Here’s Jim with the weather - from 56BC

Jim Rothwell with his study, the Central England Weather Series, which is based at Nottinghamshire County Council archives service.
Jim Rothwell with his study, the Central England Weather Series, which is based at Nottinghamshire County Council archives service.
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OCTOBER 2011 saw more than its fair share of wacky weather - with sunbathing in Scarborough, floods in the west country and snow on the Scottish peaks.

But what about the year summer flowers were in bloom at Christmas?

That was in 1607 in the reign of James I according to Sheffield University scientist Jim Rothwell, author of perhaps the most complete English weather study yet completed.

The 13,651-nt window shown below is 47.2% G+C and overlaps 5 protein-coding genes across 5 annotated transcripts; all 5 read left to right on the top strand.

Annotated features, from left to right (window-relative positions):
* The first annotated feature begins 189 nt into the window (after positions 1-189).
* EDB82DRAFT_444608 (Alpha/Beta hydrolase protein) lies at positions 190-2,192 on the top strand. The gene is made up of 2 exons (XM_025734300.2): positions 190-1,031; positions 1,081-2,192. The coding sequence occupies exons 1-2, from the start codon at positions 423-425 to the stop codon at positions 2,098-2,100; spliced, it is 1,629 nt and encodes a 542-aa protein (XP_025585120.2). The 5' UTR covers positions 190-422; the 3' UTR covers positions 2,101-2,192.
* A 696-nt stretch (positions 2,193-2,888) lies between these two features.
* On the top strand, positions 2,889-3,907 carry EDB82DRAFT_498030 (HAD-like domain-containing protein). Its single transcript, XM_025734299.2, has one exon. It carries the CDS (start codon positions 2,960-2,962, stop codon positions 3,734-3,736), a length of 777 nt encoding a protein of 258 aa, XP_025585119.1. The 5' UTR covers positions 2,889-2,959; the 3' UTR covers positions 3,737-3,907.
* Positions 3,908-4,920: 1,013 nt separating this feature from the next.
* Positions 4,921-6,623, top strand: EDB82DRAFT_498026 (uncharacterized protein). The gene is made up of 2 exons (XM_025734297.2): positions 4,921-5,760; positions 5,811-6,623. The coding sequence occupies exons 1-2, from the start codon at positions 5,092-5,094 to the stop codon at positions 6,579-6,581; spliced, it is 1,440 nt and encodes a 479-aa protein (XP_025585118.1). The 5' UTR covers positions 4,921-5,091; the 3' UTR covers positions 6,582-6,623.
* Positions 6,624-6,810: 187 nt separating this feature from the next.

Jim, aged 80, has used records and writings dating all the way back to 56BC and the days of Julius Caesar.

The retired meteorologist, who worked for the Met Office for 38 years as a forecaster, has devoted over 20 years to his studies - and he hasn’t finished yet.

He said: “The records show that the warm weather in October that we have witnessed this year is not unique. All sorts of unusual weather has occurred during all of the seasons in central England in the past.

“The direction of wind plays a big part in the weather situation. People are alert to unusual weather patterns at the time they happen, but do tend to forget these exceptions as time goes on.”

Jim has concentrated his work on the heart of the country, a flat area stretching from South Yorkshire to London.

He believes the inclusion of hilly areas can affect his calculations, skewing temperature records.

He said: “There are regional variations especially in the Peak District, or in Scotland and Wales, which is why I decided to concentrate on the flattish area of central England where temperatures do not vary greatly on a daily basis.”

Jim, who has a Masters degree in climatology from Sheffield, has donated his work to Nottinghamshire County Council archives.